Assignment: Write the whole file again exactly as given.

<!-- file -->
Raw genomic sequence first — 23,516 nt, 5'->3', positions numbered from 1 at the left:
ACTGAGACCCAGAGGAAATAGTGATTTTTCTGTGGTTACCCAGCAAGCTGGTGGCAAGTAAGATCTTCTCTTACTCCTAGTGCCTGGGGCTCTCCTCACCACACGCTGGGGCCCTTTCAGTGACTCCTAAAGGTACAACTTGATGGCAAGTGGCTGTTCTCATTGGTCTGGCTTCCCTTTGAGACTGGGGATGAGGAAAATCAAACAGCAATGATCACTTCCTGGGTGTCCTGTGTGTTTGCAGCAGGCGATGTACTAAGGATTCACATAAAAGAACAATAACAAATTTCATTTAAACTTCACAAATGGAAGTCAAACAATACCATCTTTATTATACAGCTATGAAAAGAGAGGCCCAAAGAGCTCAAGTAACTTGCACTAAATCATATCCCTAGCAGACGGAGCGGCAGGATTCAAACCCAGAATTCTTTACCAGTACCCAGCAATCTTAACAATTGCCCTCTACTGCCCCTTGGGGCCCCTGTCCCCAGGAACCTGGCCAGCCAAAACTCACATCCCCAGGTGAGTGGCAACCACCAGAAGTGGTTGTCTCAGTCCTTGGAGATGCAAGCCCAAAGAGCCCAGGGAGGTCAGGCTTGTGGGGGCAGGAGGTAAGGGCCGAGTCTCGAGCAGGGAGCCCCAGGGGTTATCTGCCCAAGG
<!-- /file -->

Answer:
Raw genomic sequence first — 23,516 nt, 5'->3', positions numbered from 1 at the left:
ACTGAGACCCAGAGGAAATAGTGATTTTTCTGTGGTTACCCAGCAAGCTGGTGGCAAGTAAGATCTTCTCTTACTCCTAGTGCCTGGGGCTCTCCTCACCACACGCTGGGGCCCTTTCAGTGACTCCTAAAGGTACAACTTGATGGCAAGTGGCTGTTCTCATTGGTCTGGCTTCCCTTTGAGACTGGGGATGAGGAAAATCAAACAGCAATGATCACTTCCTGGGTGTCCTGTGTGTTTGCAGCAGGCGATGTACTAAGGATTCACATAAAAGAACAATAACAAATTTCATTTAAACTTCACAAATGGAAGTCAAACAATACCATCTTTATTATACAGCTATGAAAAGAGAGGCCCAAAGAGCTCAAGTAACTTGCACTAAATCATATCCCTAGCAGACGGAGCGGCAGGATTCAAACCCAGAATTCTTTACCAGTACCCAGCAATCTTAACAATTGCCCTCTACTGCCCCTTGGGGCCCCTGTCCCCAGGAACCTGGCCAGCCAAAACTCACATCCCCAGGTGAGTGGCAACCACCAGAAGTGGTTGTCTCAGTCCTTGGAGATGCAAGCCCAAAGAGCCCAGGGAGGTCAGGCTTGTGGGGGCAGGAGGTAAGGGCCGAGTCTCGAGCAGGGAGCCCCAGGGGTTATCTGCCCAAGG